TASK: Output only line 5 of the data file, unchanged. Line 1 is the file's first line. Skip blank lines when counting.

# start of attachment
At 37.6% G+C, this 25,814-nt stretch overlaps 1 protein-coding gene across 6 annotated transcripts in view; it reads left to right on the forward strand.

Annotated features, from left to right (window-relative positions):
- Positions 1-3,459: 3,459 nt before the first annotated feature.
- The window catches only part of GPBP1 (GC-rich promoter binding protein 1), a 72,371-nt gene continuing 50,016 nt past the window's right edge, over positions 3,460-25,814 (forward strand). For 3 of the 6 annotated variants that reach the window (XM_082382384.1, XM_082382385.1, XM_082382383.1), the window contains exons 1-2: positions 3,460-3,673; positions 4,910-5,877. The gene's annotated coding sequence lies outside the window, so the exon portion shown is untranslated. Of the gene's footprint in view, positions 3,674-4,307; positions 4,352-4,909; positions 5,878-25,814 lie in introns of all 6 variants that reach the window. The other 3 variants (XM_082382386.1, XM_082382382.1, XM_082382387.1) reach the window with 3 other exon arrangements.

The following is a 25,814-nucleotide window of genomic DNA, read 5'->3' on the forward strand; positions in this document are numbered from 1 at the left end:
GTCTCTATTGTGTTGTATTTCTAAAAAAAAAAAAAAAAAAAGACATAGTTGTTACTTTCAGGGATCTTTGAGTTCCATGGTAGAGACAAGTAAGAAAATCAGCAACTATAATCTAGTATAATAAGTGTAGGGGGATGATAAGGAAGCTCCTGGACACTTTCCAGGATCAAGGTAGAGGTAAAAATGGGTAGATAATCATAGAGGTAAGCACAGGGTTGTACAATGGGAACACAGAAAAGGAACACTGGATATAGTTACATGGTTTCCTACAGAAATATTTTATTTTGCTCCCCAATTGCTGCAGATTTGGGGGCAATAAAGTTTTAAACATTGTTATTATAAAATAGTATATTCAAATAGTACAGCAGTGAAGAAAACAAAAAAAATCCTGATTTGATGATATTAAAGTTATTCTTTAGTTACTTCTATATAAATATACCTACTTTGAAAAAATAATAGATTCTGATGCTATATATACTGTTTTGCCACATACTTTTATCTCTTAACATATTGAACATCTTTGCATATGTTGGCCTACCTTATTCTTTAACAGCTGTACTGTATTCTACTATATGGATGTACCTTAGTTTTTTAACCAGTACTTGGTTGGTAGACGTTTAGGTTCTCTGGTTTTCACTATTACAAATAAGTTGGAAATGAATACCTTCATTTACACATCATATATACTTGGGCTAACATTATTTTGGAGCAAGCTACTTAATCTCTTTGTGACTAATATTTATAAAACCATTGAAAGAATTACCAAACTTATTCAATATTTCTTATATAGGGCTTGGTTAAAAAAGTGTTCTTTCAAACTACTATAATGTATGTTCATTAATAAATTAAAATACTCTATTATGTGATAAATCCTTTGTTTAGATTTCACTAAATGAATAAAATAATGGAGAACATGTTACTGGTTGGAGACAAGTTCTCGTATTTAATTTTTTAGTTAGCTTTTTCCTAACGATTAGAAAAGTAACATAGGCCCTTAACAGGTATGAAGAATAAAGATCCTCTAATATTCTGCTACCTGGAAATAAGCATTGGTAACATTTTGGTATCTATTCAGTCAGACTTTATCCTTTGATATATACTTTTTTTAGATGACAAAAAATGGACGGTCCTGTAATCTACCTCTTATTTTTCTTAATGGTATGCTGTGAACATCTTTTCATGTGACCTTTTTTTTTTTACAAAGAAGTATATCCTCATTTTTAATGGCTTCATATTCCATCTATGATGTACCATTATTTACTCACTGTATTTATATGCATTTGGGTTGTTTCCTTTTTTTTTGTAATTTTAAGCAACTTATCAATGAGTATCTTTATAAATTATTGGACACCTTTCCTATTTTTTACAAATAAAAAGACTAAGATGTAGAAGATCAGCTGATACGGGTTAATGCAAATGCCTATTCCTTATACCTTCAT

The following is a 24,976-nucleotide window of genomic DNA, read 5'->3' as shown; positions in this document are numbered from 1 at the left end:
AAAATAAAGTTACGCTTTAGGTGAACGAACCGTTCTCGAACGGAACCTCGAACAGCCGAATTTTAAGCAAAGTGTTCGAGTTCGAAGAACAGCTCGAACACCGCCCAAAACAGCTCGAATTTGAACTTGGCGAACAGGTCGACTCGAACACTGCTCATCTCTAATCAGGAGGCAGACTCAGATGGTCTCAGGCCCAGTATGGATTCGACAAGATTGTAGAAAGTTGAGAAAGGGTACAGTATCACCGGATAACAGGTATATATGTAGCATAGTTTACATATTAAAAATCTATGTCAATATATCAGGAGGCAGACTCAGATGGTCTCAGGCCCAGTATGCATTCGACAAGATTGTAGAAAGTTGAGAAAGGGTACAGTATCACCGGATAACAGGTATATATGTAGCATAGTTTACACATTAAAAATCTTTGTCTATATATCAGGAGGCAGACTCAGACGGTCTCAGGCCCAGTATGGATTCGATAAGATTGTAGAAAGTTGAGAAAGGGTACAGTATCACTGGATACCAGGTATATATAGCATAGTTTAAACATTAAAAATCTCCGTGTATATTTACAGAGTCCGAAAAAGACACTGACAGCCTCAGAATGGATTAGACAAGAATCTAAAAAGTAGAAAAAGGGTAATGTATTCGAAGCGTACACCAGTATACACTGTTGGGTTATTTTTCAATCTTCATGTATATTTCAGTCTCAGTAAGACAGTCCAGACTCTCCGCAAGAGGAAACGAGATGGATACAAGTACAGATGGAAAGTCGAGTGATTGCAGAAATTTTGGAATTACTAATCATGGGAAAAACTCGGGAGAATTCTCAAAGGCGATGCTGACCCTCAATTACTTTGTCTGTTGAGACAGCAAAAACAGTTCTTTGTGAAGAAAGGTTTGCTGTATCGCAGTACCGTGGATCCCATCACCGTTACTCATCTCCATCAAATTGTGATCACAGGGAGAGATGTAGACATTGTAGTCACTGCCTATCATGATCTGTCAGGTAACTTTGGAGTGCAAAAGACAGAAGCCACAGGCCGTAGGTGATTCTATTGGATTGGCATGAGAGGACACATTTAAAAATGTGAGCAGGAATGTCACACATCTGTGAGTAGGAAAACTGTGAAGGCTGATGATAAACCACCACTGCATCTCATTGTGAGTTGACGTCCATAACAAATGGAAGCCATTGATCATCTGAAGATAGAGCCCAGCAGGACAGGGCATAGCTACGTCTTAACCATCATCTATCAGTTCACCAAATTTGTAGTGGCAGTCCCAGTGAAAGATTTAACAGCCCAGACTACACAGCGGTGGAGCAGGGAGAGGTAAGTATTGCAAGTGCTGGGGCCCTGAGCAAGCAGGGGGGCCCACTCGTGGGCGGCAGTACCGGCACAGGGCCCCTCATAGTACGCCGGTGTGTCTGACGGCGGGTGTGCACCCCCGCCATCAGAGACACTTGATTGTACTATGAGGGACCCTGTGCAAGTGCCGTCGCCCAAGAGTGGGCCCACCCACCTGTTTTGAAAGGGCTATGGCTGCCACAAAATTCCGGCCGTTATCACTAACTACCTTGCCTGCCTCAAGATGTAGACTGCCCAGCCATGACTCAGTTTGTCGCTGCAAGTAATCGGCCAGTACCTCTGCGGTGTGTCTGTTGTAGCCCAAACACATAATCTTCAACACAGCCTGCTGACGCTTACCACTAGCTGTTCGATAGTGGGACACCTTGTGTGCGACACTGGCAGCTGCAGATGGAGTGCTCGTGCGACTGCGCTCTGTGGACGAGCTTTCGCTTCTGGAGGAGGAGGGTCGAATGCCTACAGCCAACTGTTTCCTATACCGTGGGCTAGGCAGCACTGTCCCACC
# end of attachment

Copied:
The following is a 25,814-nucleotide window of genomic DNA, read 5'->3' on the forward strand; positions in this document are numbered from 1 at the left end: